City of God
A harrowing depiction of a life in which innocence will get you killed.
Let's get one thing clear. City of God is NOT the Brazilian Goodfellas. To describe it as such is to do the film a huge disservice, suggesting that it is nothing more than an imitation of Scorcese's masterpiece, the story of Jimmy, Tommy and Henry simply transplanted to Rio de Janeiro. No, this is a masterpiece in its own right, though there are undoubted similarities - not least the quality.
Not many films can claim to be in the same class as Goodfellas, but this is one of the few. Admittedly, in the final analysis, not quite as good, but City of God is punching well above its weight. While Goodfellas features some of the best actors to grace the silver screen (Mr. De Niro, please step forward), and is directed by the finest director in Hollywood, City of God is peopled by unknowns and amateurs, and directed by relative newcomers (Fernando Meirelles and assistant director Kátia Lund). Like Stallone's Rocky, the amateur has taken on the champ, and lost only on a points decision.
Set in one of the many ready-built towns, known as favelas, around Rio de Janeiro, Cidade de Deus is a harrowing depiction of a life in which innocence is an unknown word, and naivety will get you killed. Unfortunately, so will walking down the wrong street and looking at the wrong people in the wrong way (apparently for having the audacity to look at all, in the case of the film's chief antagonist.) In the words of Vaz Blackwood's Rory Breaker - "You're gonna have to work pretty hard to stay alive."
Several of these favelas were constructed throughout Brazil in the 1960s to cope with the massive overcrowding problems in Brazil's cities. Millions of people were shunted into these new towns from the inner city shanty towns, mostly black people, who were, and indeed still are, considered a social underclass in Brazil. Built from the cheapest materials to low standards, some of the favelas weren't much of an improvement on the slums they were built to replace (indeed, some of them were contiguous with the shanty towns).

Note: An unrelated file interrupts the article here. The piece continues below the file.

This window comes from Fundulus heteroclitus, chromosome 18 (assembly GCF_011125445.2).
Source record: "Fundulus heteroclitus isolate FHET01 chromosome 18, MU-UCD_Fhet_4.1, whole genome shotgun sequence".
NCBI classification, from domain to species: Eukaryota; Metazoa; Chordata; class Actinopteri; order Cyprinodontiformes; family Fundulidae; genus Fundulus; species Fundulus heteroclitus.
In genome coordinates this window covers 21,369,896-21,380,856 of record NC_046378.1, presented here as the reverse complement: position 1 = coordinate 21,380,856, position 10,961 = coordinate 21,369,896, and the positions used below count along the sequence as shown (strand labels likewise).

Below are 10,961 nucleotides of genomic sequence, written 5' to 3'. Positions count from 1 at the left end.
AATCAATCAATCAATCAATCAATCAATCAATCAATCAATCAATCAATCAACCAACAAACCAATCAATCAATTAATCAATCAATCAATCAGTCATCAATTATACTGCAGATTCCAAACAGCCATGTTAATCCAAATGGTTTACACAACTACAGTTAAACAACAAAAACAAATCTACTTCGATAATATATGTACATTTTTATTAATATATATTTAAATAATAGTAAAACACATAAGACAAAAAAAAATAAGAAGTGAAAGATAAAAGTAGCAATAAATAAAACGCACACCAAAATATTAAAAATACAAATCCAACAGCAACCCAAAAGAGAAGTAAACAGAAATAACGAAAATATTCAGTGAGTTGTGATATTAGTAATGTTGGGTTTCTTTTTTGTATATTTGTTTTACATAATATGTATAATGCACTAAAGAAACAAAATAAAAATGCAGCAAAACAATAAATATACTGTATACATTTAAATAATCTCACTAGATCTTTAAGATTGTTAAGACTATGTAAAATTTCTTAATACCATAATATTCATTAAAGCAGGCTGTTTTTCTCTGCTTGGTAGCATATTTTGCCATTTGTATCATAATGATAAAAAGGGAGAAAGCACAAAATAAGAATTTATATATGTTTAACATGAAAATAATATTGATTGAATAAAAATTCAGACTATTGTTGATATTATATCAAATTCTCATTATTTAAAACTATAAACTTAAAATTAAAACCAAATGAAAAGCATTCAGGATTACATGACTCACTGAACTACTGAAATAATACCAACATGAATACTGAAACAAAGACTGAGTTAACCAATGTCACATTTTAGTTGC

The titular City of God is a breeding place for crime. Populated by under-privileged, poor, beaten down people, and controlled by the street gangs, with little chance of escape. Children are exposed to death and crime from birth, and there are few in the city who can earn enough to live on without having to supplement it with illegal activities. Despite this, and against all expectations, hope remains, and this hope is the central theme of the film.
Based on the eyewitness accounts of Paulo Lins, our story starts in the 1980s - with a chicken. Having escaped from the leaders of the drug gang, who intend eating it, said chicken makes a run for it through the streets of the city as the dealers (all of whom are no older than their late teens or early twenties) take chase, guns firing in an attempt to take out the emancipated pullet, either unheeding or uncaring of the danger to bystanders (both options seem equally likely).
We cut to the film's protagonist, budding photographer Busca-Pé (Matheus Nachtergaele), known as Rocket, as he tells his companion of his fears of running into Lil Ze (Leandro Firmino da Hora), the leader of the largest gang in the city, whom he believes wants him dead. As they turn the corner, the chicken runs past them. Not far behind are Ze and his gun-toting buddies. Uh-oh indeed. As Ze yells to Rocket to catch the chicken, several armed police officers appear at the end of the alley, and an alarming number of deadly weapons are raised from either end of the street, with our hero caught in the middle. Time stands still, and the camera executes a deft 360° around Rocket.
We now find ourselves back in the '60s, in the early years of Rocket's childhood, and Nachtergaele begins his narration.
We are treated to a history of guns, drugs, crime and death. Lots of death. Rooted firmly in fact, the story is told against the background of the racism inherent in Brazilian society in the 1960s, particularly in the police, a massively corrupt organisation which tends to leave the favelas well alone unless they have no choice, and the 40 000 violent deaths that occur in Brazil each year.